Tikipedia II | Bungalow is Back with Tiki Drinks, Lost Classics and Good Times

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Tiny spartan Julian Tavalin-approved tiki bar Bungalow gained a loyal following during its all-too-short life in Dongsijiutaio Hutong earlier this year. Good news, then, that a bigger Bungalow is now open one street off Fangjia Hutong–home of El NidoRamo, Hot Cat Club, Fang (review coming) and the like–and next door to La Bas.

Bungalow drinks are strong. The rye-driven Scofflaw is the cocktail that shot both the sheriff and the deputy. The three-rum Jet Pilot will crash and burn your liver. And the Corn and Oil, which gets its name from the colors of the rums in the recipe, is a concoction that will do crazy corny and oily things to your senses. Blur them, specifically.

The cocktail menu is a thing of beauty in terms of organization (three neat sections), brevity (five pages) and design (watercolor images of each drink). There are two pages of tiki options (like that Jet Pilot, a recipe from the late fifties), two pages of “lost classics” (like that Prohibition-era Paris-invented Scofflaw), and a page of stuff you can get pretty much anywhere (like Mojitos). The tiki and lost classic sections include a short write-up on each drink.

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Bungalow is a sliver of a bar. The front half is split between several tables on one side and a row of stools facing a ledge on the other. The bar is in back includes an inlet that can comfortably seat four drinkers. Toilet breaks require a saunter to the public squatters down the street.

The place offers warmth with its ocher walls, wood features and cozy confines. It has a nice collection of kitsch, including stuffed parrots, novelty mugs, grass fringes and a ceiling festooned with baubles and (dead) puffer fish. And the barmen–friendly all–wear vibrantly patterned Tommy Bahamas shirts, the preferred clothing brand of tiki professionals the world over. I imagine they will have their hands full with the rowdier patrons–did I mention the drinks are strong?–but it’s nothing a firm tap to the back of someone’s head with a (dead or live) puffer fish can’t handle.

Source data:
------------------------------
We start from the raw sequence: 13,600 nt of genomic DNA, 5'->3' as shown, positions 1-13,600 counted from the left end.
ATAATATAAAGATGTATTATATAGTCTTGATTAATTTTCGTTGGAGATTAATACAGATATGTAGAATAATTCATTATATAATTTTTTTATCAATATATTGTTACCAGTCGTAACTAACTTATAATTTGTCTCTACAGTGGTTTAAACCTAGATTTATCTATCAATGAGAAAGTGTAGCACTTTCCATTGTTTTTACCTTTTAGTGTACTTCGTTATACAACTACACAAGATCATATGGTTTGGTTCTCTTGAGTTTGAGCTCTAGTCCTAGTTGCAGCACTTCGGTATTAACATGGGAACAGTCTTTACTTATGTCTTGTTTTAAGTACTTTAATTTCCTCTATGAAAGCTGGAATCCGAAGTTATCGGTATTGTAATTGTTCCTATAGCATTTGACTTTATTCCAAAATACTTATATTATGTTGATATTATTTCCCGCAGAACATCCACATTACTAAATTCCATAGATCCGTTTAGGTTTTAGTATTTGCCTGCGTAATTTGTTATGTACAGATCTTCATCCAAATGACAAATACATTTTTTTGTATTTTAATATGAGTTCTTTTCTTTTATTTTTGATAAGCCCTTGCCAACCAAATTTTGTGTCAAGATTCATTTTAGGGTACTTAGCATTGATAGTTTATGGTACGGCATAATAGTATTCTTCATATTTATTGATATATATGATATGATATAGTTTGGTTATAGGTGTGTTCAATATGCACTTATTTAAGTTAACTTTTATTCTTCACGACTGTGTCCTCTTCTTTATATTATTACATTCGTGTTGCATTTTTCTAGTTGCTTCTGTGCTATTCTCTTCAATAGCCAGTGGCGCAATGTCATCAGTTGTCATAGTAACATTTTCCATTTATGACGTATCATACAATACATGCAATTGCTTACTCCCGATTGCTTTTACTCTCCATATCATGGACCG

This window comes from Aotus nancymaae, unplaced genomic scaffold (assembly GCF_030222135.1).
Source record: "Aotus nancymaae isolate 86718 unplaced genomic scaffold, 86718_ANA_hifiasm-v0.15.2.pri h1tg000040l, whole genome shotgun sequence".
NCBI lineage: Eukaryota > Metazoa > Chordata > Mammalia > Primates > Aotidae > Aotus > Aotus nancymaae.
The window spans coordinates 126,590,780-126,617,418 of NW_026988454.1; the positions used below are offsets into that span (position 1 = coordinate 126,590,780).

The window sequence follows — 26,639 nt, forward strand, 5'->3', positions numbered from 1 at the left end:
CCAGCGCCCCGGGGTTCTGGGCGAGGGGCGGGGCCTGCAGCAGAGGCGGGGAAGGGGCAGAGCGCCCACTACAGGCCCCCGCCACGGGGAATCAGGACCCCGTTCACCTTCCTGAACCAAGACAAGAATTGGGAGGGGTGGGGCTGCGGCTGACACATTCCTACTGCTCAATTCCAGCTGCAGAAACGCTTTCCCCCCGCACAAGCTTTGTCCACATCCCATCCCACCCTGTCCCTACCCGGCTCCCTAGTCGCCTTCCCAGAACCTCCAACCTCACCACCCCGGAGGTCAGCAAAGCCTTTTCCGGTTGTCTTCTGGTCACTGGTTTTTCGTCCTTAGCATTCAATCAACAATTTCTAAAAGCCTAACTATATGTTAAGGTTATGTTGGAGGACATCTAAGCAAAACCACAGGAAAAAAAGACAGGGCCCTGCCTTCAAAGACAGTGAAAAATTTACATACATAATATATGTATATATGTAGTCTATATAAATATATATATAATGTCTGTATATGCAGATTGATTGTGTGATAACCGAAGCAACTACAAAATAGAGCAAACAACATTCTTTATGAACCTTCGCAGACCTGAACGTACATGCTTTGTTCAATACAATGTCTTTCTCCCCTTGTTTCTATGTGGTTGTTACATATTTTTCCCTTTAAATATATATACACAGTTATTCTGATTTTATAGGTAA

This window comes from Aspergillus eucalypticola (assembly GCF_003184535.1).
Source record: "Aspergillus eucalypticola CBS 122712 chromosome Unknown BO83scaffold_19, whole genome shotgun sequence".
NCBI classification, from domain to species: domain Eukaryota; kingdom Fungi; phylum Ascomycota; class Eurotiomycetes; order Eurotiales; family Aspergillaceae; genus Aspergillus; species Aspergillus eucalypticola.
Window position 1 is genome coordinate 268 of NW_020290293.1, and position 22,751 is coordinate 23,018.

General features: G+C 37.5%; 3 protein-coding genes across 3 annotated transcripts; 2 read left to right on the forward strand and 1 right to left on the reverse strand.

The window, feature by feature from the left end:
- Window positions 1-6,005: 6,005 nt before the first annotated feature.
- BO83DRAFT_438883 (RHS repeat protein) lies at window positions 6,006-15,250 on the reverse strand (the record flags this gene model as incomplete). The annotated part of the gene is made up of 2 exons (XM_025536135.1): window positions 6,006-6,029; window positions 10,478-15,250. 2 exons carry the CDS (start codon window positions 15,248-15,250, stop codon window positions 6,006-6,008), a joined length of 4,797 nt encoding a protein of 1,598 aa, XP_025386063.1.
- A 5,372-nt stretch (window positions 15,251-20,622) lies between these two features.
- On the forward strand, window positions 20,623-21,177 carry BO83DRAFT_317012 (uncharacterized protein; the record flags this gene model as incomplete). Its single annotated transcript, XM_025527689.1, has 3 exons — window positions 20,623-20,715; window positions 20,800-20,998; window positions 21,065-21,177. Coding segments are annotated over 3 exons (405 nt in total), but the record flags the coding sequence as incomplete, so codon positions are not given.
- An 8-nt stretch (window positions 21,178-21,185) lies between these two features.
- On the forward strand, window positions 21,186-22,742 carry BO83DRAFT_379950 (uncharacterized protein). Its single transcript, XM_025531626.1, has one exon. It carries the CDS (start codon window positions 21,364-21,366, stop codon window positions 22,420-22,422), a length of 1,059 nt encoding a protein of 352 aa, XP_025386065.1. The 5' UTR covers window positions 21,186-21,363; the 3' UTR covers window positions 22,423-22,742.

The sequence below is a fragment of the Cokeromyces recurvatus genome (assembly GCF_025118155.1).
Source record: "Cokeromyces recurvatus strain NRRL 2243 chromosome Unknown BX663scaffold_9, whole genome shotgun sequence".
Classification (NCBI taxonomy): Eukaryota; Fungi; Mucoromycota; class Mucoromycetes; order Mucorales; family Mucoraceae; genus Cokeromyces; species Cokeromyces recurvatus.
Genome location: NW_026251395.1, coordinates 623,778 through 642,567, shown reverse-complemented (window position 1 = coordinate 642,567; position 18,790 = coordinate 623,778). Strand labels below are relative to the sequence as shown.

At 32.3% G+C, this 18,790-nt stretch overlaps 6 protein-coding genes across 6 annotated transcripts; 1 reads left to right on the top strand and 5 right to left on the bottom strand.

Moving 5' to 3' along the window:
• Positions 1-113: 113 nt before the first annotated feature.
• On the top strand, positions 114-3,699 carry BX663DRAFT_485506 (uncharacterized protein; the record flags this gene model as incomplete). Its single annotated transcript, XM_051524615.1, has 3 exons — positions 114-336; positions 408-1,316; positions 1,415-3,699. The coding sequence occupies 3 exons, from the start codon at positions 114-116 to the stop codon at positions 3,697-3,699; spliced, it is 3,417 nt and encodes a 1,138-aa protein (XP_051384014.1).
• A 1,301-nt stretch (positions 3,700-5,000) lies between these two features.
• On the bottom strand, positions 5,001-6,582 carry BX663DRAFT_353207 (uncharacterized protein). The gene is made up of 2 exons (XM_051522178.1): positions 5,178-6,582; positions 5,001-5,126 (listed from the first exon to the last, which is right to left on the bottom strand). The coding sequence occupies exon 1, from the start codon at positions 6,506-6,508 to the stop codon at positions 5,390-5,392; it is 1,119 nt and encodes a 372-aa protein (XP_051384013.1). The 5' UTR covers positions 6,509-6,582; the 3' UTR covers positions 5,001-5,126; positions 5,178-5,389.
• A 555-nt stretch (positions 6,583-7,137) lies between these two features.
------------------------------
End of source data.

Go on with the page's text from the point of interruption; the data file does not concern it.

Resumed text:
Speaking of which, the stars are already showing up, with turntable veteran DJ Blackie “in da house”–as those in his trade say–last night and knocking back Scofflaws and Manhattans. We reminisced about our first meeting, just before the Olympics, one that involved petting trained deer while drinking Dom Perignon at a chateau in Changli. I also discovered that: 1) he has 300 records in his vinyl collection, 2) he’s been a DJ for 11 years here in Beijing and 3) he’s not one of those guys that shouts “1, 2, 3, 4” at a crowd but, when trying to generate excitement, stops at “2” and gives the other half a voice. The People’s DJ!

I also saw Johannes Braun show up with two liters of infused gin from The Distillery. Will be fun to see what the guys at Bungalow do with that!

I’ll return to Bungalow soon and have a more detailed look at the drinks–last night was my first fun one out in ages and I just wanted to relax. Suffice it to say, from the cozy vibe to the quality spirits to the attention to detail with the menu and pretty much everything else, it’s looking like it will be one of those rare places that inspire me to venture from my home base at Workers Stadium and into the hutongs.

To get to Bungalow, see the map below. Drinks are rmb40 and up. Happy hour is from 6 PM to 8 PM, with a two-for-one deal on select drinks

bungalow tiki bar beijing china

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Sips & bites: Fang, Ramo, Kenny’s Burgers, Pop-Up Beijing, Jing-A, Australian Natural & Migas

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Cocktail bar Fang is a work in progress. Slated to open in two weeks.